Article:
Now I’m suffering this pain again. In fact I think, now I’m older, it’s more frightening. Is this my life now? Loneliness, longing for being held and cared for.
Just take a day at a time, know you’ve probably been told that by many people.but it is the only way. There will be light at the end of the tunnel, but there is no time scale for grief, it’s raw, hurts and the future looks bleak.
Hang in there, slowly it will become easier, thinking of you in full understanding. Xxxx Christina

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Thanks Christina,
For your lovly post and sorry for your loss to.
To have go through this pain twice for you doesn’t even bear thinking about.
Hope you have some Good support around you .
I am so glad found people that understand the pain as don’t know anyone I know that has loss their soulmate.
Sending you love and hugs.xx

Thank you Maxkinahan

To have to go through this pain once is unbearable, there are no words to describe facing it a second time. But I do know I was lucky to have married two very special men. Wonderful life with them both, it just makes the loss more painful.
Only those that have been through it can know how deep it hurts.
Thank you for your kind words and I send you love and hugs too. keep going xxxxxChristina

Hello @RHJ I also became obsessed with returning to work (as well as many other things i felt I should be solving or doing). 4 weeks after my husband’s death I returned to work (from home) but it was a big mistake for me.

My husband’s work desk was next to me and I was working when his death started so I don’t know if that triggered something (as well as seeing my emails had loaded to the approx time of his death) but shortly after talking with my manager on the phone I started crying. She had given me much simpler than usual tasks to do but I just couldn’t concentrate so after an hour or two I logged off after arranging a meeting for the next day and talking with one colleague.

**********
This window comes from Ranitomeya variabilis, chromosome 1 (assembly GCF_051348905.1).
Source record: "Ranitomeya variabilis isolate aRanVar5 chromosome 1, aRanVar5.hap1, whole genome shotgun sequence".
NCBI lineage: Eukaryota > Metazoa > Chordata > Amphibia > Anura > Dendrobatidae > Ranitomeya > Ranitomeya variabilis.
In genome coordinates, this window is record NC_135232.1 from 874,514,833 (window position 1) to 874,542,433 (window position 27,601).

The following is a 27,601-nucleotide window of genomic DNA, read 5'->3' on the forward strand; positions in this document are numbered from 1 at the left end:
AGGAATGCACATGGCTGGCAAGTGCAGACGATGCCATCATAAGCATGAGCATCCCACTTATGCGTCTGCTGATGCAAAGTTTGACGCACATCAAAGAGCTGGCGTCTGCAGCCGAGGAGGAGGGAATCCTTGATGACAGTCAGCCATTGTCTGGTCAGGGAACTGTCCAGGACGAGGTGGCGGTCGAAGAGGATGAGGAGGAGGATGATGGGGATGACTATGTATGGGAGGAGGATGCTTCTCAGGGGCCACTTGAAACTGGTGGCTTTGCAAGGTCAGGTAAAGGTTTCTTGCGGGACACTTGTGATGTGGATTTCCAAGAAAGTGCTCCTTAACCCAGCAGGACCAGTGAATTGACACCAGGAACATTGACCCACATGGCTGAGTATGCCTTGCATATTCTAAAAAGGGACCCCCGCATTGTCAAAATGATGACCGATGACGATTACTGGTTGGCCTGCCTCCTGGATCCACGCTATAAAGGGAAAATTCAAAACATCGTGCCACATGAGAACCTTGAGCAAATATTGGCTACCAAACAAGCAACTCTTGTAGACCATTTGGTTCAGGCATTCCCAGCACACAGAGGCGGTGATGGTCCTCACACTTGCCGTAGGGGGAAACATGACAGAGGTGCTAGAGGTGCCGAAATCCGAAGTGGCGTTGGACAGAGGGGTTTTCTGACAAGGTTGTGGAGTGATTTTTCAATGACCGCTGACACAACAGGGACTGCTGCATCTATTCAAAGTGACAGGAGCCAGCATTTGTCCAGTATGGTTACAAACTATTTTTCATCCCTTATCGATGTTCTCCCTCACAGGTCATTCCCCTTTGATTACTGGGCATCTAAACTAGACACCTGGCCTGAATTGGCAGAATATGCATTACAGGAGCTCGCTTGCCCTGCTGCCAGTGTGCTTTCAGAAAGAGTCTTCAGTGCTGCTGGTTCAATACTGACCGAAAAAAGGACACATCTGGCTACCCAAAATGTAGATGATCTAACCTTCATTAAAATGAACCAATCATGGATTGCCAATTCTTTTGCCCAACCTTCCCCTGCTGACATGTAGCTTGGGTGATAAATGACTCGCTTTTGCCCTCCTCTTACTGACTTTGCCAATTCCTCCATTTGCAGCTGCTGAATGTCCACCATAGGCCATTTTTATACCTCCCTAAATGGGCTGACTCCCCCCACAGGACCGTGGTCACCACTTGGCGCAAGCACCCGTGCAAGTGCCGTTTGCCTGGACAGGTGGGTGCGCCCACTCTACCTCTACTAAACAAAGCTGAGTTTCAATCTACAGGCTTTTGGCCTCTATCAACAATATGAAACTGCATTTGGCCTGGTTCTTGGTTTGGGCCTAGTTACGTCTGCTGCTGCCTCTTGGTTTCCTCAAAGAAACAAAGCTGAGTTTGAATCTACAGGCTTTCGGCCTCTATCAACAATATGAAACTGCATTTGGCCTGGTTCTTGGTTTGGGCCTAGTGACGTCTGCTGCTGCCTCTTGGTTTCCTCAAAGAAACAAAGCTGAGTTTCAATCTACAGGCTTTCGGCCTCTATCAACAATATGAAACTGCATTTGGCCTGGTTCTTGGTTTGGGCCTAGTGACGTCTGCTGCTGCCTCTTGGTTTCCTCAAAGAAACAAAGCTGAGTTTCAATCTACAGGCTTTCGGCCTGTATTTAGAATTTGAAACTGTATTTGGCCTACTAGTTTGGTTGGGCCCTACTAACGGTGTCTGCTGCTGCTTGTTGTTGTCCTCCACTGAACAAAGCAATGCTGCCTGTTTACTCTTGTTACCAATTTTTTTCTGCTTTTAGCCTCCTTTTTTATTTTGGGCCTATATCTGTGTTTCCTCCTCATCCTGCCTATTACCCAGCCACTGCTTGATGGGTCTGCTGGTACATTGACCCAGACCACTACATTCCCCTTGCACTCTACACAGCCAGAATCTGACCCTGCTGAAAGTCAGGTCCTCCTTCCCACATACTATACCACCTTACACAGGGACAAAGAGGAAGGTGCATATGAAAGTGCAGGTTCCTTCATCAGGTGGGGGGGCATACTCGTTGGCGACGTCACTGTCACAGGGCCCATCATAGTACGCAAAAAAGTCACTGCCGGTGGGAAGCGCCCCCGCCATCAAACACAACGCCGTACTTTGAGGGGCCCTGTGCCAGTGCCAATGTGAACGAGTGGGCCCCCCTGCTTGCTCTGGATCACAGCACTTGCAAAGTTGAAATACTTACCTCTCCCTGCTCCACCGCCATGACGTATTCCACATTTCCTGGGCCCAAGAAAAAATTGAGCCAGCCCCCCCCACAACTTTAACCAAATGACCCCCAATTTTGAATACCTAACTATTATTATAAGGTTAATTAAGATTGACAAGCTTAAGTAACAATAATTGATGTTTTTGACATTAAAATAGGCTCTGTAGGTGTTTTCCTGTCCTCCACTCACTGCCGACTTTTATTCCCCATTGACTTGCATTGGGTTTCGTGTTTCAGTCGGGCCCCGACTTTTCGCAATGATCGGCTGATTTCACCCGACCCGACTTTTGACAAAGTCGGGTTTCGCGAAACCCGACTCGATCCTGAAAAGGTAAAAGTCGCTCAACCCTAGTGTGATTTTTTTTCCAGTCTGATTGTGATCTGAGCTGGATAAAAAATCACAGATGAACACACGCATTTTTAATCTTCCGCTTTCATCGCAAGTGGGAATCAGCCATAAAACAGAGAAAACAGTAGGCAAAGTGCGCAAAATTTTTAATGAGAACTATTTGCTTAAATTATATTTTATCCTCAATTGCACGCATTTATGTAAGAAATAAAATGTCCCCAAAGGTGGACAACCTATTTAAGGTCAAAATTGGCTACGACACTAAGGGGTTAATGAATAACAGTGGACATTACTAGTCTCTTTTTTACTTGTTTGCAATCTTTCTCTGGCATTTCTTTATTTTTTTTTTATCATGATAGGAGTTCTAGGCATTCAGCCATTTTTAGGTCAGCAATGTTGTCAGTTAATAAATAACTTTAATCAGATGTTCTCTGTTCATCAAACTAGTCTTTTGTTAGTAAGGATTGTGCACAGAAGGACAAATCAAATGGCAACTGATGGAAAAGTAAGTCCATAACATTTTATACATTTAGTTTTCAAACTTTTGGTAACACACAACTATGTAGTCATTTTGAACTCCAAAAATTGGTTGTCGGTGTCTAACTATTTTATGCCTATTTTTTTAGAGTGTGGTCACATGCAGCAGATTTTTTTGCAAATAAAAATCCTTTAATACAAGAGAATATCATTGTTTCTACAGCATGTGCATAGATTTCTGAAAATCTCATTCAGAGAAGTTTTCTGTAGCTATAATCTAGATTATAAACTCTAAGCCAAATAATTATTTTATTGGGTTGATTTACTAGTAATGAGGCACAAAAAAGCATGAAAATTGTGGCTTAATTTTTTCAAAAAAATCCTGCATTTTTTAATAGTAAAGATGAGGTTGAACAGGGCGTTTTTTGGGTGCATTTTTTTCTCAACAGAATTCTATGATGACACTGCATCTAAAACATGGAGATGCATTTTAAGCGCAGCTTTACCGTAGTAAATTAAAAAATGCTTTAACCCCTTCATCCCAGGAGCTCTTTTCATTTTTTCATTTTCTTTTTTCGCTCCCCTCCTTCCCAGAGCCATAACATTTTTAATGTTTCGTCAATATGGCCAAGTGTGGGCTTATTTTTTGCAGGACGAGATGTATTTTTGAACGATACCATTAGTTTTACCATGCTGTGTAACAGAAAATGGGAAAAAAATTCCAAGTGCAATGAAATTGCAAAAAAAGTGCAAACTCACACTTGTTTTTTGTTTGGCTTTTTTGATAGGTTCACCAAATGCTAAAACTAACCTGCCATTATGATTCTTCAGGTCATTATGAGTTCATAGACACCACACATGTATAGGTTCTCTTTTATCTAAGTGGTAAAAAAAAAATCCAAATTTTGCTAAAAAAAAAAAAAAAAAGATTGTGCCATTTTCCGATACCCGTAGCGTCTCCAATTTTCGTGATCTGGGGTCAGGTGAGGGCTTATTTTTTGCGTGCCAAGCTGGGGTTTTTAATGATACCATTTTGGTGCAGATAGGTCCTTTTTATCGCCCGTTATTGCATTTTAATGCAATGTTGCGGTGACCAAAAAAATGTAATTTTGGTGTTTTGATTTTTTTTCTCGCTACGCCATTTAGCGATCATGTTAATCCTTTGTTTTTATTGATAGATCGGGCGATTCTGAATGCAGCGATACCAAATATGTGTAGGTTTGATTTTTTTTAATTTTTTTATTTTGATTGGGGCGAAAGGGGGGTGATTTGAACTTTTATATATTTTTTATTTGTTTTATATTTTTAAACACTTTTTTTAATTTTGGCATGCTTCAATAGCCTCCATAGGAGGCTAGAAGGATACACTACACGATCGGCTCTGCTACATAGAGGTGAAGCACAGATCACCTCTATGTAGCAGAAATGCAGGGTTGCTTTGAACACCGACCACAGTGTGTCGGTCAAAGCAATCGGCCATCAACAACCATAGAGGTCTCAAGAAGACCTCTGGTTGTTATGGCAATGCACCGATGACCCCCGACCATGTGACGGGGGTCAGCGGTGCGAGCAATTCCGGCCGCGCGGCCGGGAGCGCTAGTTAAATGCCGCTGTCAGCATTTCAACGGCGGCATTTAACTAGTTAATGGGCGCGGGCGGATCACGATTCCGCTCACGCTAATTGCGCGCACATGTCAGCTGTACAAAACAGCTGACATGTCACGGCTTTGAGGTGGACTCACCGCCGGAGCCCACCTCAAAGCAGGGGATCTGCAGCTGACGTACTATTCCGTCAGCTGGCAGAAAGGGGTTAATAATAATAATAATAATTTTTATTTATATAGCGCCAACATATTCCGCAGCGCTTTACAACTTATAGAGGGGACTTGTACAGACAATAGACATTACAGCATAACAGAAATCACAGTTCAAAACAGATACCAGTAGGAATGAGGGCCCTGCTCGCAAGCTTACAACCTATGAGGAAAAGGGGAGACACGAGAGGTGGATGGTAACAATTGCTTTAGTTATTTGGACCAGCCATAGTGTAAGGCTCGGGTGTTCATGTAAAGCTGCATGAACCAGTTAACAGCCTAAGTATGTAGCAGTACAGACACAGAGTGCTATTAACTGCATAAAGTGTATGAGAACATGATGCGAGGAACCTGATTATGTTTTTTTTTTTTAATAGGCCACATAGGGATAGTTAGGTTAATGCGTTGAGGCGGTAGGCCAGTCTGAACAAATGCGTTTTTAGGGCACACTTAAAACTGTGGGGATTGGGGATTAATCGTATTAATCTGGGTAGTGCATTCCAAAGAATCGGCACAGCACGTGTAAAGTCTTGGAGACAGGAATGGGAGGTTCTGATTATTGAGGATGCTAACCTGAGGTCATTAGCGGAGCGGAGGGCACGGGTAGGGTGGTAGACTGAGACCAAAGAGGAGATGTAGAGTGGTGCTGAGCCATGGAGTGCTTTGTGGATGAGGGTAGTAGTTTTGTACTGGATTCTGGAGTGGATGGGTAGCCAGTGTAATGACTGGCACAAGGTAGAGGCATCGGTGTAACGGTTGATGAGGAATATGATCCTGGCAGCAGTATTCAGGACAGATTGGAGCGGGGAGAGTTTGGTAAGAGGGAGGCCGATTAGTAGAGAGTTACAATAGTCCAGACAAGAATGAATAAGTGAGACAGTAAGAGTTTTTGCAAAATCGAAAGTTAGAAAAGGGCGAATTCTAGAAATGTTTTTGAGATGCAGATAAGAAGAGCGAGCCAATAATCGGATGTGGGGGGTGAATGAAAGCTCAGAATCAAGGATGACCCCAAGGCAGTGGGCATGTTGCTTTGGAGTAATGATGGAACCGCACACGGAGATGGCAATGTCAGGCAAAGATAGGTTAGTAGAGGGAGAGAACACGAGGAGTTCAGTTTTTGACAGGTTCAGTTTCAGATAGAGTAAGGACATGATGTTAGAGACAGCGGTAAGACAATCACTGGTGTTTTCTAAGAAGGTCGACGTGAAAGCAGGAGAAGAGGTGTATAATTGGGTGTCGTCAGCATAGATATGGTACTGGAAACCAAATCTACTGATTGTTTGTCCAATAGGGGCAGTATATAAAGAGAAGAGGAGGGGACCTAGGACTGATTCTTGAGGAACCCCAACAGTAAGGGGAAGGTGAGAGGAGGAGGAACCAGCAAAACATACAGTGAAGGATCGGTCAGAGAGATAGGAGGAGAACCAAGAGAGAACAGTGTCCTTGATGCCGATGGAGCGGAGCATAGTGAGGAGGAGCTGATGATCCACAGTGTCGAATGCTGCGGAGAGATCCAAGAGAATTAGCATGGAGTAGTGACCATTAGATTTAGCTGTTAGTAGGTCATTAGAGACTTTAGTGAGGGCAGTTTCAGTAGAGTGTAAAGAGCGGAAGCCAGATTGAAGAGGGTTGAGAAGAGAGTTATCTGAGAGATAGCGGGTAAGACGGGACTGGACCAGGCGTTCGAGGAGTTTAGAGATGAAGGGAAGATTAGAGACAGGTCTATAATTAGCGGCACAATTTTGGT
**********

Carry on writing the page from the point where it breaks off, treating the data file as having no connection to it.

the next day I tried to work from my mums house instead, I’d forgotten my power cord (I was normally very organised but am not now) cancelled that meeting and just kind of zoned out. It seems i didn’t explain properly to my manager (I only texted her as crying too much to speak) and then it got me in trouble as according to them I’d just gone AWOL for a week. This damaged my reputation.

Today I started again with working (from home) but didn’t tell them. I’m going to practise and hope I can do it for real by next week but I’m being more cautious this time. I’ve been off for 10 weeks now and I’m so lonely I mainly want to go back for the company but of course also need the money if I am to stay living in my house (I think that aspect of the house being soley down to me now is where the obsession came from with me to start with).

I don’t know how you can know when you are really ready but if there is anyway to “practice” for your job too maybe it’s worth a shot. For me though I think you might be better waiting and taking it easier on yourself after the shock of what you’ve endured but that is only my opinion so you will know better. Good luck whatever approach you take. It’s all so difficult.

I guess the funeral is this week? A big milestone that is also very emotionally draining the days following I found, I hope you get the support you need to give you the strength. Take care.

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Thank you so much for your response. It’s really helpful to hear my feelings and behaviour described so clearly. However, I’m sorry for all you have experienced and that others have not fully understood what you are going through.
I’m starting to realise that I’m still in shock and shouldn’t be making any decisions at all right now. The funeral is on Thursday. I sense dark days coming my way.
Thank you so much for taking the time to respond to me. I hope things settle for you xx

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It has helped to realise that I am not the only one going through this madness and desolation called grief.
My partner died unexpectedly and suddenly towards the end of 2020. I too have been worrying about going back to work. I found the funeral so difficult. The copious support messages have now dwindled to a trickle now and again, and life is very hard and lonely. After the funeral I realised I had to have more time off so have delayed return to work. Have to work to afford the bills. I know I have to carry on but it is a struggle. As someone else on this site said “baby steps.” I expect others, like myself, have found that suddenly we are responsible for everything. Thank goodness for Google! It has instruction manuals and instructions on how to do all sorts of things, which I have been so grateful for.